Now you can run the new (empty) functional test:

$ mocha test/functional/contact.js


  ✔ 6 tests complete (2ms)
  • 6 tests pending

So far, so good: all the tests are pending.

Functional Tests as The Application Specification

Before implementing the functional tests, let's switch to another way to output mocha tests results: the "spec" reporter. To do so, either add the --reporter spec option when calling the mocha command, or even better, add it to the test/mocha.opts file and you'll never have to add it again. And since you're adding command line options for mocha, opt for the --recursive option, which tells mocha to look for JavaScript files with describe() statements under the whole test/ folder hierarchy.

--reporter spec

Now running the test is easier (no need to specify the test to run) and takes a whole new dimension:

$ mocha

  contact page
    - should show a contact form
    - should refuse empty submissions
    - should refuse partial submissions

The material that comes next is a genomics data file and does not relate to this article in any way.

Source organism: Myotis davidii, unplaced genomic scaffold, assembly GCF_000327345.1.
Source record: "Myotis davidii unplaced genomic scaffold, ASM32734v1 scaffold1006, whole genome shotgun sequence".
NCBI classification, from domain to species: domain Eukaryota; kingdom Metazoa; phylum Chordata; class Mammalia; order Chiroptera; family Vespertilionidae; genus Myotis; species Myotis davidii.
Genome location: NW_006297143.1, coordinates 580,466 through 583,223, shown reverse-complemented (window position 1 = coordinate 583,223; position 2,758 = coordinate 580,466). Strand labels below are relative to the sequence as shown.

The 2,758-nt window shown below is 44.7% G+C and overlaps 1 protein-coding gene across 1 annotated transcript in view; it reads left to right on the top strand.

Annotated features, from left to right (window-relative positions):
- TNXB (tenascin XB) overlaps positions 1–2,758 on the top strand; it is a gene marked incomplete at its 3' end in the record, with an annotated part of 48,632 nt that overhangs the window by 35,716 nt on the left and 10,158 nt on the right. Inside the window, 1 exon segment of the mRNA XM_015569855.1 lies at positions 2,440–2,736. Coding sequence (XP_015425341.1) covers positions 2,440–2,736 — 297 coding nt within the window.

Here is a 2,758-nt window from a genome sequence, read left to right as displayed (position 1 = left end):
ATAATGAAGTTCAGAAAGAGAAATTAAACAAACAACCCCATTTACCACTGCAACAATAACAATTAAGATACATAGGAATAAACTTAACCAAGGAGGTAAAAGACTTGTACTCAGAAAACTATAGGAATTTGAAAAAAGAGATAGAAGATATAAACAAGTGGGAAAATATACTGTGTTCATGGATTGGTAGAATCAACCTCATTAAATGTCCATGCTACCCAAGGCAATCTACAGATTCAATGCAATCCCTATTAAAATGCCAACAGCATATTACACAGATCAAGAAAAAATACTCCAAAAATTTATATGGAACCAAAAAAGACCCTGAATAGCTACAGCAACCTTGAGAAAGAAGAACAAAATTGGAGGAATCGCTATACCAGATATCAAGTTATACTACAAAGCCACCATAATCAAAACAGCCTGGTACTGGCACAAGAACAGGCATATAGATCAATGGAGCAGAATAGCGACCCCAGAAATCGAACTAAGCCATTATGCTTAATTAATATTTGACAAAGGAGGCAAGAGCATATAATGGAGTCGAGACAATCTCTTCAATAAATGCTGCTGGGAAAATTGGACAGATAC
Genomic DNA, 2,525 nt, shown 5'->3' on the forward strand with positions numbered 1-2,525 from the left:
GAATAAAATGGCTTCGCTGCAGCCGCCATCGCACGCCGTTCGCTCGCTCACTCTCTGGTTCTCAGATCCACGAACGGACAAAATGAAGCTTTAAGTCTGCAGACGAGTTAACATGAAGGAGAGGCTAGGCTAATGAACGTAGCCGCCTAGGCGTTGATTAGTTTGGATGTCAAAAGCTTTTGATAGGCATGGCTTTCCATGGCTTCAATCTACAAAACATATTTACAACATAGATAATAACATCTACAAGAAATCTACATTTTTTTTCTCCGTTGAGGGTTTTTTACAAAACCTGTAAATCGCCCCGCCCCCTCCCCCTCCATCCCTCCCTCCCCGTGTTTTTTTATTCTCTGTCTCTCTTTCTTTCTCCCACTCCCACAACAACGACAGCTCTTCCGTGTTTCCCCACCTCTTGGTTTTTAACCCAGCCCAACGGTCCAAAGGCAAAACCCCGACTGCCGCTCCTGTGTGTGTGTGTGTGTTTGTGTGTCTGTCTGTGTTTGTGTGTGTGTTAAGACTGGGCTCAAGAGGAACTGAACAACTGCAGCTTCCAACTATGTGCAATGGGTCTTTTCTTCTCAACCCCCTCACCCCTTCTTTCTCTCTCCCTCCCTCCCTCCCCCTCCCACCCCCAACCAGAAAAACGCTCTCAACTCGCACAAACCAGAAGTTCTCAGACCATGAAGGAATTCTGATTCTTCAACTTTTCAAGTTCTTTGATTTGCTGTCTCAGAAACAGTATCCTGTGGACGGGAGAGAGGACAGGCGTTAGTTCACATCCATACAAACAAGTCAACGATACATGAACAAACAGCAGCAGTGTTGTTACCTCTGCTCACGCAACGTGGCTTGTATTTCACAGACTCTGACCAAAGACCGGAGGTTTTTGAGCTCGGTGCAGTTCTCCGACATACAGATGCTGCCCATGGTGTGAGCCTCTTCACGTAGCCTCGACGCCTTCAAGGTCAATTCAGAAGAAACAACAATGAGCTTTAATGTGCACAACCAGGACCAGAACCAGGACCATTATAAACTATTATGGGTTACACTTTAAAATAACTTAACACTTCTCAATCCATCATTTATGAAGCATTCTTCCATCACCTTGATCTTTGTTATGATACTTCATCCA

- should keep values on partial submissions
    - should refuse invalid emails
    - should accept complete submissions

  ✔ 6 tests complete (2ms)
  • 6 tests pending

The "spec" reporter takes advantage of the describe() and it() descriptions to display a nicely formatted list of application requirements. That way, you can even let the Product owner look at the test results, and the tests document the code.

Set Up The Application

Functional tests should browse a special version of the web application - the "test" application. This version should use test data, test configuration, and should not interfere with the development or production versions. A good practice is to setup test data and start a new instance of the application inside each functional test. The ideal place to put the related code in is the before() function, that mocha executes... before the tests. And of course, don't forget to close the application test instance when the test ends.